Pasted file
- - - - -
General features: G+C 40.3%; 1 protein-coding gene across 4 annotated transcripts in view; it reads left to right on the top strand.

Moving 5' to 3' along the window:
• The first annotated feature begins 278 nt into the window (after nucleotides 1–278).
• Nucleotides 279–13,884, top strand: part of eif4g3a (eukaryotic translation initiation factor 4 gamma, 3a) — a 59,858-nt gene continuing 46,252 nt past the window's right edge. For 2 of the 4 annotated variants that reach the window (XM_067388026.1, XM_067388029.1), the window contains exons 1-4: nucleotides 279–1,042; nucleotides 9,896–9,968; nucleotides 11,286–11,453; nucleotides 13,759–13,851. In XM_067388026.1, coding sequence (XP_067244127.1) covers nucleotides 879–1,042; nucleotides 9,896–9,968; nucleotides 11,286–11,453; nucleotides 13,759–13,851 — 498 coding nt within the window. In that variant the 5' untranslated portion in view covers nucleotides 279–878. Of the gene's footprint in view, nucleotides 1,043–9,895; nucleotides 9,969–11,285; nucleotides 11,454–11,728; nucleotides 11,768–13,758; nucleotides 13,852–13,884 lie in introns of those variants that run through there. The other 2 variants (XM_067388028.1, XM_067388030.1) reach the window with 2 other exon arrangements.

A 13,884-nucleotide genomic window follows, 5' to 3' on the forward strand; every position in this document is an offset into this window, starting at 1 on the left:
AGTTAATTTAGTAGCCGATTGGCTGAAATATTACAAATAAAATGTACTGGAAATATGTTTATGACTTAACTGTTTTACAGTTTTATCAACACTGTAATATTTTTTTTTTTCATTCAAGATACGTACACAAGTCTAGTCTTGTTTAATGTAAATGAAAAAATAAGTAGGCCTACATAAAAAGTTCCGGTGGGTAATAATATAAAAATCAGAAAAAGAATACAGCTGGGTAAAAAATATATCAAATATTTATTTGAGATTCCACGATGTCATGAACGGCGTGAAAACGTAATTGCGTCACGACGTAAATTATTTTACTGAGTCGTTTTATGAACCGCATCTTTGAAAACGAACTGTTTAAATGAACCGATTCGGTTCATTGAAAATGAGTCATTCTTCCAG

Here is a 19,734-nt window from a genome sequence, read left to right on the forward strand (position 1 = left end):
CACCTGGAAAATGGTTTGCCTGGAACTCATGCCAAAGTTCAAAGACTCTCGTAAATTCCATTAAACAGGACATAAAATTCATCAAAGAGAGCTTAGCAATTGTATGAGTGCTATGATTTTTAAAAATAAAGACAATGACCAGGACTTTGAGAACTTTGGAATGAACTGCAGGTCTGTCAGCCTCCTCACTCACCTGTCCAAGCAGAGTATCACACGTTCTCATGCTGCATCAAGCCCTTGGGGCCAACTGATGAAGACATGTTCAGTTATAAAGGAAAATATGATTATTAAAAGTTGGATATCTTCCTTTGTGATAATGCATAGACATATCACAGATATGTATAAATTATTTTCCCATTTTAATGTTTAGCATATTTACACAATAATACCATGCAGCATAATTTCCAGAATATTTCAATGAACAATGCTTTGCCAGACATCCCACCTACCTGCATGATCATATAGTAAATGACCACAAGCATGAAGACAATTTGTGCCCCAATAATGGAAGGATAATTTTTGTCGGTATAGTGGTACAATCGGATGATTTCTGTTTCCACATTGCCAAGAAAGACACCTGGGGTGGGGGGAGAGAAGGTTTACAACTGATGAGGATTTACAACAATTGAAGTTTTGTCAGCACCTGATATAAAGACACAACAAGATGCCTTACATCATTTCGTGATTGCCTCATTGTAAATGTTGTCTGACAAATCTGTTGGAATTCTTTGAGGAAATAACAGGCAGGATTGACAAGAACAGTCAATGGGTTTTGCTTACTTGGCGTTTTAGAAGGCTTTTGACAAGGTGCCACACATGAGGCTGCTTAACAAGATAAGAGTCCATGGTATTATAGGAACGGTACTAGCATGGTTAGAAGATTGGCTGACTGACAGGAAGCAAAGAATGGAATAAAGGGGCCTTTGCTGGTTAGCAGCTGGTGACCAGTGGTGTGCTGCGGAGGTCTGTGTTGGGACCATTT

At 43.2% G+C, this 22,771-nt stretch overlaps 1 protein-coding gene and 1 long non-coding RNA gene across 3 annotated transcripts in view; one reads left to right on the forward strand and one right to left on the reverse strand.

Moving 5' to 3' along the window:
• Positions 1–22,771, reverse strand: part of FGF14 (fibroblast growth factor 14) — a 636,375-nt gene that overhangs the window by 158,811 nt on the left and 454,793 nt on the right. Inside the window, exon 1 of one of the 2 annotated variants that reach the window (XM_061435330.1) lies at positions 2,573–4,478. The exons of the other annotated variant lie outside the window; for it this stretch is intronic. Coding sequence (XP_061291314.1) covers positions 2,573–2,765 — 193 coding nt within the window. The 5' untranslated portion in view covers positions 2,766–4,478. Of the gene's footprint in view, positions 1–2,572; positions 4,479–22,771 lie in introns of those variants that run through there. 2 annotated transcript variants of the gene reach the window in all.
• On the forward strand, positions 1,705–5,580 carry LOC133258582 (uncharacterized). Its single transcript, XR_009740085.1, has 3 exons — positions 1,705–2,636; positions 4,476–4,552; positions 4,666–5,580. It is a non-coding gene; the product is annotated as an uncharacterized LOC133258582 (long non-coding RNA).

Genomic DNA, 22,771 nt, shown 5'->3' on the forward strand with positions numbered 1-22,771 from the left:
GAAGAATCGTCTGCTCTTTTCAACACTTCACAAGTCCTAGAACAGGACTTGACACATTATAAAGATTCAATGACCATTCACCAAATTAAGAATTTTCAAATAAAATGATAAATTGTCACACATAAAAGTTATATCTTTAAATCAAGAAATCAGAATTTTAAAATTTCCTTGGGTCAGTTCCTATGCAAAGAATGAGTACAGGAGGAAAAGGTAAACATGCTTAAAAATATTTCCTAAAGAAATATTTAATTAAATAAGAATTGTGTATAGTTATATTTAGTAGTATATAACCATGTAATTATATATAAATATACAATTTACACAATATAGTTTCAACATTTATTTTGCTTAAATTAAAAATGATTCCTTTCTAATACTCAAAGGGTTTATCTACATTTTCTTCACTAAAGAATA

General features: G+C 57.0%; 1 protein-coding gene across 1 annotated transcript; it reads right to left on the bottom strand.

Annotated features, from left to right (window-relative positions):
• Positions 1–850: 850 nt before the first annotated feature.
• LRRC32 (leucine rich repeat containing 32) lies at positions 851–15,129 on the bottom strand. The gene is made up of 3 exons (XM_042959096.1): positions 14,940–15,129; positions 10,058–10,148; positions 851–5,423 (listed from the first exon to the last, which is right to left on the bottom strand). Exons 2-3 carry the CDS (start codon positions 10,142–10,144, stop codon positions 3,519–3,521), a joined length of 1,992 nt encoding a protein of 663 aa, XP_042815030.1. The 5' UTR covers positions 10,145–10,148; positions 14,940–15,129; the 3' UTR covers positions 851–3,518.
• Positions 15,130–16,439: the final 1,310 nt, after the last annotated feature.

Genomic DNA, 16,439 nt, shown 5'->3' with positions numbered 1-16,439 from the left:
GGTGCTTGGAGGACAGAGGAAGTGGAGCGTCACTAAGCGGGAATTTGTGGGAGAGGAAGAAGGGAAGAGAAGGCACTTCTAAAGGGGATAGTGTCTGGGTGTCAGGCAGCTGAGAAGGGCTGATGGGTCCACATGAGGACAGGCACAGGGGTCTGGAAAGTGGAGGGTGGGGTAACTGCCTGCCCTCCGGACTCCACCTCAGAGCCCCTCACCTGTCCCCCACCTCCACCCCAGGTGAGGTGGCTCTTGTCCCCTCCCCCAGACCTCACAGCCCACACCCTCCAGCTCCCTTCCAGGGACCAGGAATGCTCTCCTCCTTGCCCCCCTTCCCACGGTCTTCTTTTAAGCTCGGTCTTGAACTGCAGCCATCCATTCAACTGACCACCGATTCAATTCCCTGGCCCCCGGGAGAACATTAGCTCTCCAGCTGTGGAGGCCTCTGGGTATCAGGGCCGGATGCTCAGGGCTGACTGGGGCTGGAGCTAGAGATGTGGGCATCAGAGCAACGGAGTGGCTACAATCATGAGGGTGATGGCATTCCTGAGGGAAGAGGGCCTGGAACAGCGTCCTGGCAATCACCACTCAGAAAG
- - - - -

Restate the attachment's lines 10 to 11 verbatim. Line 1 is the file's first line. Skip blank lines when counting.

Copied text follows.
Moving 5' to 3' along the window:
• Positions 1–22,771, reverse strand: part of FGF14 (fibroblast growth factor 14) — a 636,375-nt gene that overhangs the window by 158,811 nt on the left and 454,793 nt on the right. Inside the window, exon 1 of one of the 2 annotated variants that reach the window (XM_061435330.1) lies at positions 2,573–4,478. The exons of the other annotated variant lie outside the window; for it this stretch is intronic. Coding sequence (XP_061291314.1) covers positions 2,573–2,765 — 193 coding nt within the window. The 5' untranslated portion in view covers positions 2,766–4,478. Of the gene's footprint in view, positions 1–2,572; positions 4,479–22,771 lie in introns of those variants that run through there. 2 annotated transcript variants of the gene reach the window in all.